Other phone behaviour settings are the ringtones of the phone for direct calls, as well as for queue calls, backlight settings and screensavers, and you can also choose the desired behaviour for your BLFs, to either perform an attended or blind transfer.
Clicking OK will complete the configuration. A few seconds later, the IP Phone will reprovision, and some phones may even reboot. Once it comes back online, it will have all the settings required and will be ready to make and receive calls.
Once the IP phone has been provisioned, an important aspect is ensuring that it is running the firmware 3CX recommends for your make and model. The firmware versions we recommend have been extensively tested and have been proven to be 100% compatible with 3CX.
Once it is provisioned, upgrading the Firmware to the recommended version can be done through the Management Console.
Some vendors even have multiple firmware versions available, and if this is the case, the PBX will present both the versions for you to choose.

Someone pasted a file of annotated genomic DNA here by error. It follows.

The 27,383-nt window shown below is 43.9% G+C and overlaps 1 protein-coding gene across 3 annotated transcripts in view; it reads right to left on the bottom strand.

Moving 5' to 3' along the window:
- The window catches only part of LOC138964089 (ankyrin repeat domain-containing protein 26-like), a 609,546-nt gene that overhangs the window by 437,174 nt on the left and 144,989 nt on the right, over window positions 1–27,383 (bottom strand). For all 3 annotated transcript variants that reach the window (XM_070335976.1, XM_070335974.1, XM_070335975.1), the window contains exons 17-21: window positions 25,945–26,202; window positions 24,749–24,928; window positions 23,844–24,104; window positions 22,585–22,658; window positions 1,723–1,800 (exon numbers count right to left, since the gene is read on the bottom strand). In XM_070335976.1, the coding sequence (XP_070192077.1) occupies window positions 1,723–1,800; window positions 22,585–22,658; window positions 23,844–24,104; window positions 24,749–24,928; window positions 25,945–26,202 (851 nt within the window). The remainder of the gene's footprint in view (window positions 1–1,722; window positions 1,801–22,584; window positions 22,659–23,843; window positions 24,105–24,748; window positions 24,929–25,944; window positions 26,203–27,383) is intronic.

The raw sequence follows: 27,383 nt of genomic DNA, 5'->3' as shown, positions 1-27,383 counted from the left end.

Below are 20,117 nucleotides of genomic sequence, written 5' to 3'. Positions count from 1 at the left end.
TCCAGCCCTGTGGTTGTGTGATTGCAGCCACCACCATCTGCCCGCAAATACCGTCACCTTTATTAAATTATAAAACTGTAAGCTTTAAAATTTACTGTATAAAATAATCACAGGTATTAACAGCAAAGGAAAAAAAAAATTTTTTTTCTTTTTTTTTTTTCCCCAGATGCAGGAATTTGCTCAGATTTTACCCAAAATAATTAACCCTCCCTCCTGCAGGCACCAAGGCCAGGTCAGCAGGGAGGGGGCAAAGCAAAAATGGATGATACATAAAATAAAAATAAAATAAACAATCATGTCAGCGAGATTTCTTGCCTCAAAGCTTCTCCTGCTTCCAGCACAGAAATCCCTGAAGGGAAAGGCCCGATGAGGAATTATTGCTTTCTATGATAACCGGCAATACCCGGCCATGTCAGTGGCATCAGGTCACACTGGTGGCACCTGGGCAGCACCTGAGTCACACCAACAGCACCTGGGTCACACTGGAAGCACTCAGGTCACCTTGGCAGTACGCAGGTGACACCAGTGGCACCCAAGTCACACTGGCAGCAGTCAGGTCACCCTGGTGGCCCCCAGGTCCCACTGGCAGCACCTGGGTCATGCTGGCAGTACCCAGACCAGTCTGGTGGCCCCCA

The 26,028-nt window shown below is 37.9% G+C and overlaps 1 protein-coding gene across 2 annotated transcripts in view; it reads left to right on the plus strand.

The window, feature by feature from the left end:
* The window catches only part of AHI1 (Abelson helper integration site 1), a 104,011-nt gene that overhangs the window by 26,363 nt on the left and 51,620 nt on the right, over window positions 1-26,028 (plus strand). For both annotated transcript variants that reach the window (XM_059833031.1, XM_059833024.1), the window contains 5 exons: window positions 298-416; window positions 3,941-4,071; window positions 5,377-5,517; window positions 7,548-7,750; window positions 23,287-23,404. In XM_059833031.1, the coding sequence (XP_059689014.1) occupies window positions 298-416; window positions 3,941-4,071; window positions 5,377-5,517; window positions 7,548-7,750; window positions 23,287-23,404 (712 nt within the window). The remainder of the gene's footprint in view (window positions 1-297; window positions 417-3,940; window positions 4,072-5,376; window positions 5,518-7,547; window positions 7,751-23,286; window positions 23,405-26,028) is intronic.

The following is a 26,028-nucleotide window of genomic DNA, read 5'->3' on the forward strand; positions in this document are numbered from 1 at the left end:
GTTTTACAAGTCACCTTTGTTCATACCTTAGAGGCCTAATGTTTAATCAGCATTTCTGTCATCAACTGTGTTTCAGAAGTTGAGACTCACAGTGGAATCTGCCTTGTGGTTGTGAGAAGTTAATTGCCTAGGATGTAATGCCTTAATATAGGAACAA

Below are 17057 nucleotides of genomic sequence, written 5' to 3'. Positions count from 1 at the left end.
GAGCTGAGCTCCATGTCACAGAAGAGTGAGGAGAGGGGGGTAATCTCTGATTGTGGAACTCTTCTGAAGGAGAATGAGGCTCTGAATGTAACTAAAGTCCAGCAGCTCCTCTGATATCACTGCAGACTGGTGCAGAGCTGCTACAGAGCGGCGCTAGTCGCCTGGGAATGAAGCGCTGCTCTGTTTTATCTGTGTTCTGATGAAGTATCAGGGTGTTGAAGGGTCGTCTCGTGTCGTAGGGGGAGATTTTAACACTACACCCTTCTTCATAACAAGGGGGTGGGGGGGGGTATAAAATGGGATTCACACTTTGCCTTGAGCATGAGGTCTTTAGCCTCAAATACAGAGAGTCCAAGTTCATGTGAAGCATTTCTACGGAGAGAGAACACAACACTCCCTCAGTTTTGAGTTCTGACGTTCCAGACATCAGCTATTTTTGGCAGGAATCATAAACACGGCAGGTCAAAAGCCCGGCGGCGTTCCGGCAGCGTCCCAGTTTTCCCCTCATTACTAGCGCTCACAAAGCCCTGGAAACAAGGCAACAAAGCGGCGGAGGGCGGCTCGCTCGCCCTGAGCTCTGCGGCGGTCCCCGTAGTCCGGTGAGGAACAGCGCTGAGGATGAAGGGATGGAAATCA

An important feature of 3CX is the ability to centrally manage firmware files and deploy them network wide. This greatly reduces admin time and helps to increase your network's security by avoiding running outdated firmware.
In order to manage the Firmware of one, or more, of your now registered IP phones, log into the Management Console and then go to Phones page of the Management Console. The firmware files of all provisioned phones will be have already been downloaded automatically to the PBX.
The PBX will perform a comparison of the downloaded firmware files, and what each phone is using, and any phones that are running an older version will be marked in Red.